NORTHERN NEW ENGLAND PASSENGER RAIL AUTHORITY
75 West Commercial St., Suite 104, Portland
Services: Operating the Downeaster train
Employees: Six, including Quinn
Annual operating budget: $15.2 million, 54% from ticket, parking and food sales
As a child, Patricia Quinn did not play with toy trains, was not obsessed with locomotives and did not dream of becoming a train conductor.
"I knew nothing about the rail business, or how trains worked or the engineering side of it," Quinn says about the day, 11 years ago, she applied for a job with the Northern New England Passenger Rail Authority, the Portland-based organization bringing back passenger rail to Maine. "When I started this job I had never ridden a train before."
Now Quinn is a passenger-rail authority herself. As executive director of NNEPRA, Quinn is a widely recognized expert on developing passenger trains in rural markets. Despite coming into this business with zero industry experience, Quinn has made a profound, lasting impact on Maine's transportation infrastructure and economy.
With her five-person staff, Quinn has turned the young Downeaster train between Boston and Portland into a viable, popular transportation mode. This past year, the Downeaster topped 500,000 annual passengers for the first time, and ridership grew 8%. Since 2005, ridership and revenue have grown by more than 100%.
More recently, Quinn led her organization through the painful experience of its first fatal crash when a truck driver collided with a train at a rail crossing in North Berwick. Quinn says while the loss of the driver's life is tragic, many other things went right to keep everyone on the train safe.
Lots of things have gone right under Quinn's leadership, such as NNEPRA's monumental expansion of the Downeaster to Freeport and Brunswick, a $38 million construction project under way that's being funded with a competitive $35 million federal grant.
Quinn grew up in Norwich, Conn., and graduated from Eastern Connecticut State University, then worked in the hotel business for seven years, eventually becoming general manager for the DoubleTree hotel in Portland.
Hired first by NNEPRA as a part-time consultant in 2000, Quinn started asking questions, such as, "How are you going to feed people on the train?" she says. "Inventory management, food service, customer service — there's lots of similarities between this and the hotel business." She was promoted to executive director in 2005.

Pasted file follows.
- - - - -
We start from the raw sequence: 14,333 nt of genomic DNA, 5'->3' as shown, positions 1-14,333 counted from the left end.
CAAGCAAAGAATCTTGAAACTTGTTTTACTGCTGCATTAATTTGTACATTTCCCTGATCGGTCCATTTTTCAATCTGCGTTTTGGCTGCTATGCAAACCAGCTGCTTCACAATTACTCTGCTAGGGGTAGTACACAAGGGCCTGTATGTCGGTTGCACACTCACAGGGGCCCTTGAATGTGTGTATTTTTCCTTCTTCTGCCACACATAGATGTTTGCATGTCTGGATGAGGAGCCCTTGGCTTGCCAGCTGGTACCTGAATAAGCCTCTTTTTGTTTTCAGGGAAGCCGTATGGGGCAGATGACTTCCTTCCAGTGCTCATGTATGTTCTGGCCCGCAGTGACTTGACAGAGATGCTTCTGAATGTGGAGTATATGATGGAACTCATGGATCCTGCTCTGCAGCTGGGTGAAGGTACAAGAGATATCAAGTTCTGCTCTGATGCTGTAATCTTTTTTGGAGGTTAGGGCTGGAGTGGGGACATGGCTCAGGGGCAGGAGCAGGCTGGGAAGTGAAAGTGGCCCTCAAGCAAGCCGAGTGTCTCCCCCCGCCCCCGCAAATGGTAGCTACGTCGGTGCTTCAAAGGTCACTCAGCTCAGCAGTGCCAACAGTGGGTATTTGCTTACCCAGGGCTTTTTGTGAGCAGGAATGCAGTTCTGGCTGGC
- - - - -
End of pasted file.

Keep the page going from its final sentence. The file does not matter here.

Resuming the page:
Quinn says she's always been driven to excel, a quality instilled in her by her mother, a housewife with high expectations for her children. Quinn's father was an industrial plumber who worked on nuclear power plants and paper mills. "I've always believed if you're going to do something, do it well. Otherwise don't waste your time," Quinn says, a philosophy she is passing on to her son and daughter, ages 19 and 16.
These days, she's focused on whittling the travel time between Portland and Boston to just over two hours and adding two more daily round-trips for a total of seven. And she's determined to make the Brunswick expansion a success, employing the same tactics she used with the Downeaster, such as marketing to pocket riderships of college students and professors, patients of city doctors, sports fans and shoppers. "We niche market," Quinn explains. "We market by train, by target, to match people with trains."
NNEPRA's reputation for smart marketing and its quantification of the economic impact on station communities along the Downeaster route has helped the nationally lauded train compete for federal funds, according to Quinn. This year the train won $20.8 million in federal grants for track improvements.
For all her successes, Quinn admits she's disappointed the train hasn't developed faster, and acknowledges the critics who'd rather have a commuter train — something she wants as well — when there's funding for it. "I wanted to make everyone happy," Quinn says. "It was why I was in the hospitality business. But I can't with this many people [invested in seeing trains revived]. And with trains being such a polarizing force, I had to learn to become a little more thick-skinned."
Quinn is still not driven by a passion for trains, but rather a desire for change. "For the most part, I like being in the public sector and working for something other than your paycheck," she says. "I do this job because [the train's] an important mode of transportation and needs to be part of the national transportation system."
IN HER OWN WORDS
What was the biggest challenge of your career? I learned to feel a sense of accomplishment for the first time when we were able to start the fifth route [between Portland and Boston] in 2008.
When did you know you'd made it? I'm not 100% sure some days that I have!
What advice do you wish you'd gotten early in your career? Be patient.
"I'll relax when... the train to Brunswick is up and running and there's a robust and consistent ridership. I'm not sure I'll relax, but I'll be more relaxed."
What was your "Haven't we moved beyond this" moment? This actually happens consistently. It's an ongoing educational process for people to understand what the [train] mode is all about, the funding is all about and the economics of the service.